[0098] When chalcopyrite, which is leached with chlorine more slowly than chalcocite, bornite or high-quality copper matte, is the main copper sulfide to be leached out, suppressing oxidation of sulfur while securing high copper extraction is an important problem. It is preferable to adequately control oxidative power during the leaching step, in order to control sulfur oxidation. The oxidative power can be suppressed by optimizing the conditions, e.g., oxidation-reduction potential of the leaching solution, leaching temperature, slurry concentration and chlorine concentration of the leaching solution.

[0099] Oxidation-reduction potential (sometimes referred to as ORP, based on an Ag/AgCl electrode) of the leaching solution for the chlorine-aided leaching step, although not limited, is preferably 500 to 600 mV, more preferably 500 to 520 mV. At below 500 mV, copper extraction tends to be insufficient, because of insufficient oxidative power for the leaching step. At above 600 mV, on the other hand, sulfur tends to be excessively oxidized. It should be noted that sulfur is little oxidized at an ORP of 500 to 520 mV. When the raw copper material is mainly composed of chalcopyrite, the leaching is effected particularly preferably at an ORP of 500 to 520 mV.

[0100] Leaching temperature, although not limited, is preferably 100 to 110° C., more preferably 105 to 110° C. At lower than 100° C., copper and iron can be leached at an insufficient rate, while sulfur is oxidized. At higher than 110° C., on the other hand, the leaching step needs a system operating at an elevated pressure.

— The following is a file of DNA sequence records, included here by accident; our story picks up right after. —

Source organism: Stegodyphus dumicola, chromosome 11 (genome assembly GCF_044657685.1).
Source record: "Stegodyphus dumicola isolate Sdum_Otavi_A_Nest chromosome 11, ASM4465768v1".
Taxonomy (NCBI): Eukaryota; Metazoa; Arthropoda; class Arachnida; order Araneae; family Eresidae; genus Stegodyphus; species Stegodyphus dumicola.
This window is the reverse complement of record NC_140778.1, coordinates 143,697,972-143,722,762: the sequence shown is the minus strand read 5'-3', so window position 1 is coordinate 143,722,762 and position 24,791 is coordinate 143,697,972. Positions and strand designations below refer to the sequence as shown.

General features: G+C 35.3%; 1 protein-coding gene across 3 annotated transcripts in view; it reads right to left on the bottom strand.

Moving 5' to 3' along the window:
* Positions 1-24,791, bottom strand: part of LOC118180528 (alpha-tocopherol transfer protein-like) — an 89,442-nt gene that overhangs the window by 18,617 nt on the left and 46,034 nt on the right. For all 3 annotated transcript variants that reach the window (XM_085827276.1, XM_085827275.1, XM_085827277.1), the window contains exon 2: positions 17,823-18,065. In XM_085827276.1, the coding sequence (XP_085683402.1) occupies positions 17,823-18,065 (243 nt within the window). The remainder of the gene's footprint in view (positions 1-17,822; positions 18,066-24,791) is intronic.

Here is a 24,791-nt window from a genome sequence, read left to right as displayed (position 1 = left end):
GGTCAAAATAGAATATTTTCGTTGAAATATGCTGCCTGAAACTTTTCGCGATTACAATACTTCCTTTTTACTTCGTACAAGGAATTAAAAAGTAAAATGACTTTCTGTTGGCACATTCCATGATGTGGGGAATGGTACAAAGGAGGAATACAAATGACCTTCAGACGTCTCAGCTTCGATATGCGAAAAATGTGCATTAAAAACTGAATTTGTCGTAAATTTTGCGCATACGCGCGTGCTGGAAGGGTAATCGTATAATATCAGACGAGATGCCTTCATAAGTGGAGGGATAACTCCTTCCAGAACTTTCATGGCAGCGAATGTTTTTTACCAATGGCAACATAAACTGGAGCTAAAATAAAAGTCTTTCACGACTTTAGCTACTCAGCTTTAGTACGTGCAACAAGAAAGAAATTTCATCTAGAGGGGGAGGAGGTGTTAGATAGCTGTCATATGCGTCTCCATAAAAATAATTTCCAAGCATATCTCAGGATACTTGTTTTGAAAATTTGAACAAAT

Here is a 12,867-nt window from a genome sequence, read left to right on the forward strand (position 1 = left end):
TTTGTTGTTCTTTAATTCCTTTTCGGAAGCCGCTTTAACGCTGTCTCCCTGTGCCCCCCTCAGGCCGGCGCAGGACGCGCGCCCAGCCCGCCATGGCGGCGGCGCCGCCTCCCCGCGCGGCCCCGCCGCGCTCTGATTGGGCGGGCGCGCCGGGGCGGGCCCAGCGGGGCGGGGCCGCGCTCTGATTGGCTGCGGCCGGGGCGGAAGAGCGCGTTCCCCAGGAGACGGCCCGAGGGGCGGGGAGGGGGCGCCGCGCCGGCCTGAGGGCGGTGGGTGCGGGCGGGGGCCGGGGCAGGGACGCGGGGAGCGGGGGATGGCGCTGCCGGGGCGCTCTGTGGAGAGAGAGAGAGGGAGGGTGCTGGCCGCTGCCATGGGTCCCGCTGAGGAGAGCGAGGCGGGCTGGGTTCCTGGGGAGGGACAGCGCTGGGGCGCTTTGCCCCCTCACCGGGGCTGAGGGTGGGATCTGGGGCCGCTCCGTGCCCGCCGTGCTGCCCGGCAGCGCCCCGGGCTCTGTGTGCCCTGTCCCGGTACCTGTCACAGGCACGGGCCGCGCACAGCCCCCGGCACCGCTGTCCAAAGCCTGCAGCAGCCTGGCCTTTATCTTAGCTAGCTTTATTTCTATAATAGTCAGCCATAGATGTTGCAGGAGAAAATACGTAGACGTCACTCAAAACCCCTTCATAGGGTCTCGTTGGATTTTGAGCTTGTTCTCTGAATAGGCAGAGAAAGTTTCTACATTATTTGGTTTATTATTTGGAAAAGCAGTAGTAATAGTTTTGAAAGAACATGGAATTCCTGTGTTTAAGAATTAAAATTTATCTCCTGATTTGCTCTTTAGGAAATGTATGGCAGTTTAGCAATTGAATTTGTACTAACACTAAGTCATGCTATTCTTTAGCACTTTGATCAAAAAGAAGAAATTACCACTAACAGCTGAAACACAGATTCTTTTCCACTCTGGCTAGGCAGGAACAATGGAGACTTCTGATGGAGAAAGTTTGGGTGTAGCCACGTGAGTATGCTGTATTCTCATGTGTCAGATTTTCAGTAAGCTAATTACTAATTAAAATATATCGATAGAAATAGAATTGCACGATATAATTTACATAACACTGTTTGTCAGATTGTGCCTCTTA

[0101] The initial slurry concentration (concentration of the raw copper material in the slurry) for the above step, although not limited, is preferably 100 to 400 g/L, more preferably 250 to 400 g/L. At below 100 g/L, copper and iron can be leached at an insufficient rate, while sulfur is oxidized. At above 400 g/L, on the other hand, the system investment tends to be higher while the system operability tends to be lower.

[0102] The chlorine ion concentration in the leaching solution at the end of the leaching step, although not limited, is preferably 200 to 400 g/L, more preferably 250 to 400 g/L. At below 200 g/L, copper and iron can be leached at an insufficient rate, while sulfur is oxidized. On the other hand, the concentration has little effect for accelerating the reaction, when it is increased to above 400 g/L. It is preferable to control the rate at which chlorine is blown into the acidic, aqueous chloride solution, in order to keep the chlorine-ion concentration at 200 to 400 g/L in the final leaching solution.

[0103] The refining process of the present invention can leach copper and iron at a rate of 95% or more and 90% or more out of a raw copper material composed mainly of chalcopyrite while keeping oxidation of sulfur in the chalcopyrite at a rate of 5% or less, when the chlorine-aided leaching step is effected under the above conditions. Therefore, it can achieve high copper extraction for chalcopyrite while suppressing oxidation of sulfur, which is one of the objects for developing hydrometallurgical copper refining processes.

[0104] The leaching product liquor containing the cupric and ferric ion, and residue containing elemental sulfur may be treated by the ordinary process for solid/liquid separation.

[0105] 3. Copper Ion Reduction Step

[0106] The copper ion reduction step for the refining process of the present invention treats, in the presence of a reductant, the leaching product liquor containing copper ion, iron ion and the like, discharged from the chlorine-aided leaching step to reduce these ions, the cupric ion to the cuprous ion and, at the same time, ferric ion to the ferrous ion. This allows the copper ion to be extracted selectively by an organic solvent in the subsequent solvent extraction step from the reduction product liquor in which the cuprous ion is present at a high proportion.